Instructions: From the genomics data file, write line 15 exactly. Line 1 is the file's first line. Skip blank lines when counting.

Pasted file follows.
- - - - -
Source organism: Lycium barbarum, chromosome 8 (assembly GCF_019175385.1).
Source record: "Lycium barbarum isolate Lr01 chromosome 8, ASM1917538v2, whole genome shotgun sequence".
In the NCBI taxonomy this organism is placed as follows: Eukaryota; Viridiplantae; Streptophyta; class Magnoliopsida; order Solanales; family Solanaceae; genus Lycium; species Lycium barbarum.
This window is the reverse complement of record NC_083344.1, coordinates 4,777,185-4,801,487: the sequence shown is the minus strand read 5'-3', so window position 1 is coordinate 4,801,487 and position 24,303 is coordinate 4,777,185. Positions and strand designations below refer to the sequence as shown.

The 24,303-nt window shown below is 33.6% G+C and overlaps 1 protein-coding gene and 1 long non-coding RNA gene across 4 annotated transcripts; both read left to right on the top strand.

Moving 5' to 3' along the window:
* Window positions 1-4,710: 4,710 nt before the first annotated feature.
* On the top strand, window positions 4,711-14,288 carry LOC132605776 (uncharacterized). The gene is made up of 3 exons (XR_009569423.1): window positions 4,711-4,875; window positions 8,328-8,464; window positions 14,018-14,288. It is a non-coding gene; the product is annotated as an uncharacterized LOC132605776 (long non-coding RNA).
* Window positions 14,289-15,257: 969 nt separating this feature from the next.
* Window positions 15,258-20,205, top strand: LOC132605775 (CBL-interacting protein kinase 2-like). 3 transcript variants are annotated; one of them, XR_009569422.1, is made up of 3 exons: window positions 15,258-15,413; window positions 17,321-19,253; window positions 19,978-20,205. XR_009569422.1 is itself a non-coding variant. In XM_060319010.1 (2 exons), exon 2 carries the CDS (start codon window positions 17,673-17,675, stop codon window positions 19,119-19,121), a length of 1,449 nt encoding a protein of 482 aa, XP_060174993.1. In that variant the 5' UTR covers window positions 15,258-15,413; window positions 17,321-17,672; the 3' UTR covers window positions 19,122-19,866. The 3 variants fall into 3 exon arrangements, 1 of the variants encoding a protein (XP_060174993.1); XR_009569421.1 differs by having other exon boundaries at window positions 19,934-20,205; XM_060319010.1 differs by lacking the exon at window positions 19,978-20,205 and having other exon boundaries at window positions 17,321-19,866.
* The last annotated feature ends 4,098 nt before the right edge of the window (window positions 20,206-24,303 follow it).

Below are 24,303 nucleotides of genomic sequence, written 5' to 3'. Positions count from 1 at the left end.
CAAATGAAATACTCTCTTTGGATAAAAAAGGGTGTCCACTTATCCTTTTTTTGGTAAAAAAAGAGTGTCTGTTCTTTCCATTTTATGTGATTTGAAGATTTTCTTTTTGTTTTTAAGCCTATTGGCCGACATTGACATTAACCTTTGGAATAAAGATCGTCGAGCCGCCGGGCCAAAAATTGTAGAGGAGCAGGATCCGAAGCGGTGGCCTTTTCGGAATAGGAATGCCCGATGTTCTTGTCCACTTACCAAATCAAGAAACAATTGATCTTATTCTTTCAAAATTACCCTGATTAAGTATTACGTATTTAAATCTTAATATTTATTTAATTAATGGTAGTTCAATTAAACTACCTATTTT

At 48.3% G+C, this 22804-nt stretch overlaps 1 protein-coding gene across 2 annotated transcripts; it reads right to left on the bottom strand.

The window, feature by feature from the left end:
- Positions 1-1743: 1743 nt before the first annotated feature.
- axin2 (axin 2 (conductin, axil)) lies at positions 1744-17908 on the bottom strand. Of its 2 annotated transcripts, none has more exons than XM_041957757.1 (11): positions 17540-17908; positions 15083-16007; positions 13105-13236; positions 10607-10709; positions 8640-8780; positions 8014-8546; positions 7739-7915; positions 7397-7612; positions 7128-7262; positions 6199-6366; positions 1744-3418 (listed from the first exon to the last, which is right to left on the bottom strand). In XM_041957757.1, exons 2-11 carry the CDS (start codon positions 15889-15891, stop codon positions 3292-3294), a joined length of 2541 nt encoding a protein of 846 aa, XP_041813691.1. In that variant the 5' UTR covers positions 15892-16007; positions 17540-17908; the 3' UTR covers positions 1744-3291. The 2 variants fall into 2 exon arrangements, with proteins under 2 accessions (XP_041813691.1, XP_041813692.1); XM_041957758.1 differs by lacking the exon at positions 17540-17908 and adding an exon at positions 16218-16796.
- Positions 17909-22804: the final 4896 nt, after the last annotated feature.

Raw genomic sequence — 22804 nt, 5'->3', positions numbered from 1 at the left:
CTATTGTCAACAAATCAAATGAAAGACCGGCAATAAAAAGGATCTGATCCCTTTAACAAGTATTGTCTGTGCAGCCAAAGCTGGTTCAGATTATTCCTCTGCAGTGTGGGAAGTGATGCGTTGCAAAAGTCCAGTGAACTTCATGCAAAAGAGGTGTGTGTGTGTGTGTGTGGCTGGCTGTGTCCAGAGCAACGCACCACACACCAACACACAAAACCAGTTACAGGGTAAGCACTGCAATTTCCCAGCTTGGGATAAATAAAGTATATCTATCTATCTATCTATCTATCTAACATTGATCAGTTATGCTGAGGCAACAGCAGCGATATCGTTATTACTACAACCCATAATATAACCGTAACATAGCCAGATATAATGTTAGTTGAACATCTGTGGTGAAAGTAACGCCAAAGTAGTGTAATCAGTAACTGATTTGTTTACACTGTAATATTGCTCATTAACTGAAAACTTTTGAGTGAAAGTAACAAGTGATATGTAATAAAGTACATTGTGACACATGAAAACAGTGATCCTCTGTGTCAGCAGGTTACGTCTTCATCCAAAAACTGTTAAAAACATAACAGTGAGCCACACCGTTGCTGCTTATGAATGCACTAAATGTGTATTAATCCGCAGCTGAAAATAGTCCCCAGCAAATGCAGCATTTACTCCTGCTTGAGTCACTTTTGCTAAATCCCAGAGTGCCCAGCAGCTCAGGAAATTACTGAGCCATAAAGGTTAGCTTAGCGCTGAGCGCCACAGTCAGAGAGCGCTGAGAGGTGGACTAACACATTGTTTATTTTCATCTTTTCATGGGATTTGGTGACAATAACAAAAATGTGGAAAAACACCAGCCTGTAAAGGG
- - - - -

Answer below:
The window, feature by feature from the left end: